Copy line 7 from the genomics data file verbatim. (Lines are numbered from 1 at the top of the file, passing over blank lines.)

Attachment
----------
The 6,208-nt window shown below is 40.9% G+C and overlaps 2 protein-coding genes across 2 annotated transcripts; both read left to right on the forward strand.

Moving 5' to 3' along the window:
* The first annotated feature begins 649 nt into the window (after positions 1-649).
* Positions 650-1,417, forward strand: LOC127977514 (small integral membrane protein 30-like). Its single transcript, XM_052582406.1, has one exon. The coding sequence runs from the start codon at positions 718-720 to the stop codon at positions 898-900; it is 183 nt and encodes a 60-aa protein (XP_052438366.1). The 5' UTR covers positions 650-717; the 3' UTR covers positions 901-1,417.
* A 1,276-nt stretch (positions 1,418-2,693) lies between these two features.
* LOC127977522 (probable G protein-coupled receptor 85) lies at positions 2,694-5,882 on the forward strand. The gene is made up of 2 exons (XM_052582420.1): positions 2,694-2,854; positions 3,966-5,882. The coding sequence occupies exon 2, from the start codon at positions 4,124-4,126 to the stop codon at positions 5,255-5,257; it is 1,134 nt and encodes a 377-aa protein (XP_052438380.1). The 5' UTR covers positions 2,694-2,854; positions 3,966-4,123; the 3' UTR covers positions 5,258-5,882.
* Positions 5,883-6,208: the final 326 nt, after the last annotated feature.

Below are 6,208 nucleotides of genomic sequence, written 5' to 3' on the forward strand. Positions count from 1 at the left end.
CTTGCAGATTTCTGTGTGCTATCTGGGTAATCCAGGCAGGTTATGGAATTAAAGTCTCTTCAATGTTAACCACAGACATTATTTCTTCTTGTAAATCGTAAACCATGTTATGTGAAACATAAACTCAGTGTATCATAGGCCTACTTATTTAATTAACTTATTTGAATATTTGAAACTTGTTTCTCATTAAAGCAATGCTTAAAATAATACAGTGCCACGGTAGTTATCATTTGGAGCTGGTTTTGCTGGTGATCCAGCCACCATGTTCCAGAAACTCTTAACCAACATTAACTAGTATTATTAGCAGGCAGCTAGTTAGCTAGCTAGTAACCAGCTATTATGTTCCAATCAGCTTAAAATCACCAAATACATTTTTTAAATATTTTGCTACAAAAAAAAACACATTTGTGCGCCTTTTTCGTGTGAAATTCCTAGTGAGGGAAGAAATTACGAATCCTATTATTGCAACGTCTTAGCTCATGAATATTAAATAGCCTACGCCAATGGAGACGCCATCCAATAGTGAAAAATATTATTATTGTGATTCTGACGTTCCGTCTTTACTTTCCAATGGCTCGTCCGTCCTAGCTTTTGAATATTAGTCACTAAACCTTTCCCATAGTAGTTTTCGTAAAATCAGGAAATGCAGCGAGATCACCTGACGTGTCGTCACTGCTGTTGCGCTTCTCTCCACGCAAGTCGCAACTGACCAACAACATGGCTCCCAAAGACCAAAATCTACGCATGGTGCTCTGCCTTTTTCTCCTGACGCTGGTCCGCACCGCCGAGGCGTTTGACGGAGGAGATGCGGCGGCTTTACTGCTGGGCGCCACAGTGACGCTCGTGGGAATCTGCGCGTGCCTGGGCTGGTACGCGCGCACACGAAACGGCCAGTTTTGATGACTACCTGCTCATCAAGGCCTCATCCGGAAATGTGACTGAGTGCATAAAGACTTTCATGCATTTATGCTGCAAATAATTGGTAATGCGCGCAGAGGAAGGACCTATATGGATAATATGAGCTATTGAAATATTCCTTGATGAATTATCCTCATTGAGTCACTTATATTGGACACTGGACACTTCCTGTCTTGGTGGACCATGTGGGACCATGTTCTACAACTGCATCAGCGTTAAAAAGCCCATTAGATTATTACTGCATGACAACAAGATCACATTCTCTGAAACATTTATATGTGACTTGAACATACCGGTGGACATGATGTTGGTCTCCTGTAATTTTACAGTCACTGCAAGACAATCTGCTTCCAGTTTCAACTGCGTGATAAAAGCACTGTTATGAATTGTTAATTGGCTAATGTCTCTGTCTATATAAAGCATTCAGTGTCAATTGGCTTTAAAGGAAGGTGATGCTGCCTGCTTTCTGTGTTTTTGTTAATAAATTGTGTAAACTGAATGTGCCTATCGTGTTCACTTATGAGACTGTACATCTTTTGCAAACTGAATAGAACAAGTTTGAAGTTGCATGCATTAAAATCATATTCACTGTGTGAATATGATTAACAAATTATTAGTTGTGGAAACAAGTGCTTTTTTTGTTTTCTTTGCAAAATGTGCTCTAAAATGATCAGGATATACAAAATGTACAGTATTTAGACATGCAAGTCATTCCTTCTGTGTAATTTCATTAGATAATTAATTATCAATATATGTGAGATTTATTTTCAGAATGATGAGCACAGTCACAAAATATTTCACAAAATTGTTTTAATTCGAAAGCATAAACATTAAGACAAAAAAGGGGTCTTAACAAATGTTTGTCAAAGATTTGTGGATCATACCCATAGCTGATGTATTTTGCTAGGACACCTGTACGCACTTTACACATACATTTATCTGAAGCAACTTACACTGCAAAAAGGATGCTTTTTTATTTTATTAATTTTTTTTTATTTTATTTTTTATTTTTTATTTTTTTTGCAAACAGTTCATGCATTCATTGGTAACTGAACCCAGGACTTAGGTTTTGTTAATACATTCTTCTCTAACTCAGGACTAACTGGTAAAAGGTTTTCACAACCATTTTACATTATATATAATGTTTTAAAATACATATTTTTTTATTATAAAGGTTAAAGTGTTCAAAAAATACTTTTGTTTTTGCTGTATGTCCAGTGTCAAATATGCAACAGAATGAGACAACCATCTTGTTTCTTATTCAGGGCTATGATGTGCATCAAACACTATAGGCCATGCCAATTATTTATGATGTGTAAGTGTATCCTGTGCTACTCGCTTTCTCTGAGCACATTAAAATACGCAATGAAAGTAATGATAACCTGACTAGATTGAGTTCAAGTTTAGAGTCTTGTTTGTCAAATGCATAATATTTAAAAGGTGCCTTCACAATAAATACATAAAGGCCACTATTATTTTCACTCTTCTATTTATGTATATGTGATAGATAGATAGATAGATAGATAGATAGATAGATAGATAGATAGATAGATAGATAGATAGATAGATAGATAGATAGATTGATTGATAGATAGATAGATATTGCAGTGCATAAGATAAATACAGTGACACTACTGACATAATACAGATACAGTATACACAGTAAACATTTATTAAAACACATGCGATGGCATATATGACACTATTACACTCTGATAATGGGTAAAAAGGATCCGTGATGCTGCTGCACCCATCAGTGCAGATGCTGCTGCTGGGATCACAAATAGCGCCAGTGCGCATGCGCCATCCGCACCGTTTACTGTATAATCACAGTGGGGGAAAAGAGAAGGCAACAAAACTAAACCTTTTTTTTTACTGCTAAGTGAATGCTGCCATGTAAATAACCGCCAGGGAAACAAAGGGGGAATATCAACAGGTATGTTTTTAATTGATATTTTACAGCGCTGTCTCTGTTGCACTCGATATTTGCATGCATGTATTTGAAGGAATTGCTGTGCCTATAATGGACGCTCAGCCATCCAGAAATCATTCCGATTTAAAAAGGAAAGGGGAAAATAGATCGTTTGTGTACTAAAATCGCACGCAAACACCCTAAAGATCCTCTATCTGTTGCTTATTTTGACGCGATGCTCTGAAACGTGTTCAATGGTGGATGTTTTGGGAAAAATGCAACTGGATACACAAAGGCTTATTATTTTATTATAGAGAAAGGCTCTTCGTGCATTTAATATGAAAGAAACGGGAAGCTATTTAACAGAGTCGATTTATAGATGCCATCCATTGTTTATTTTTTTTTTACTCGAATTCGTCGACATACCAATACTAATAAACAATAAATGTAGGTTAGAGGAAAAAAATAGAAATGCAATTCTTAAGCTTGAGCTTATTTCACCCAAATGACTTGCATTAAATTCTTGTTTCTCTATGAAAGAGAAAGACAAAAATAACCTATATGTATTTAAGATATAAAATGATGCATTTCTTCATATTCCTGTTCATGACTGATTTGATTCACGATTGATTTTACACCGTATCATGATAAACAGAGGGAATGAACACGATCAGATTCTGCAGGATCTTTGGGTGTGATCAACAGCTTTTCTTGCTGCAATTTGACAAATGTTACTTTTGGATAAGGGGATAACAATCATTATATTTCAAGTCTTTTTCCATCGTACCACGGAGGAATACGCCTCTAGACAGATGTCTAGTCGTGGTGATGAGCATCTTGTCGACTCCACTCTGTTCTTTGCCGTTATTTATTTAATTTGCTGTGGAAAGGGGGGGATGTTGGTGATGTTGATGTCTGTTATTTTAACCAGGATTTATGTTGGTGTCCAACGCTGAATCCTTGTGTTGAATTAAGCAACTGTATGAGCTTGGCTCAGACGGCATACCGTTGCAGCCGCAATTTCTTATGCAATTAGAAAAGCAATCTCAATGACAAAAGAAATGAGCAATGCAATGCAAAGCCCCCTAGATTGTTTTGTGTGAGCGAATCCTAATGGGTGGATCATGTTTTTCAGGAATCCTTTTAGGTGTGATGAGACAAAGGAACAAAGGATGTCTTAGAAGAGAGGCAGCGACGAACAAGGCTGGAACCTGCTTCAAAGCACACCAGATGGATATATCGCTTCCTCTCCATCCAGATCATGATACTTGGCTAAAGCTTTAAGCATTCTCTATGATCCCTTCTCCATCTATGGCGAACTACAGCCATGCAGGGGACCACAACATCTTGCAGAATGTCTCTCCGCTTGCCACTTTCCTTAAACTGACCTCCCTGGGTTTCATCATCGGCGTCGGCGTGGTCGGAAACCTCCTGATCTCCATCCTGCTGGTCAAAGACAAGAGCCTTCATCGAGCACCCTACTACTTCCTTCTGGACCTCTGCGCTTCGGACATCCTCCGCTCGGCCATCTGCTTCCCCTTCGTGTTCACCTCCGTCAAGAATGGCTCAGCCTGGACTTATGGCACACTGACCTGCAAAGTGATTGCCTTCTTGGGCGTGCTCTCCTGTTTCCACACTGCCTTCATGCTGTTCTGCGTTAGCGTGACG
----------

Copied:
* Positions 5,883-6,208: the final 326 nt, after the last annotated feature.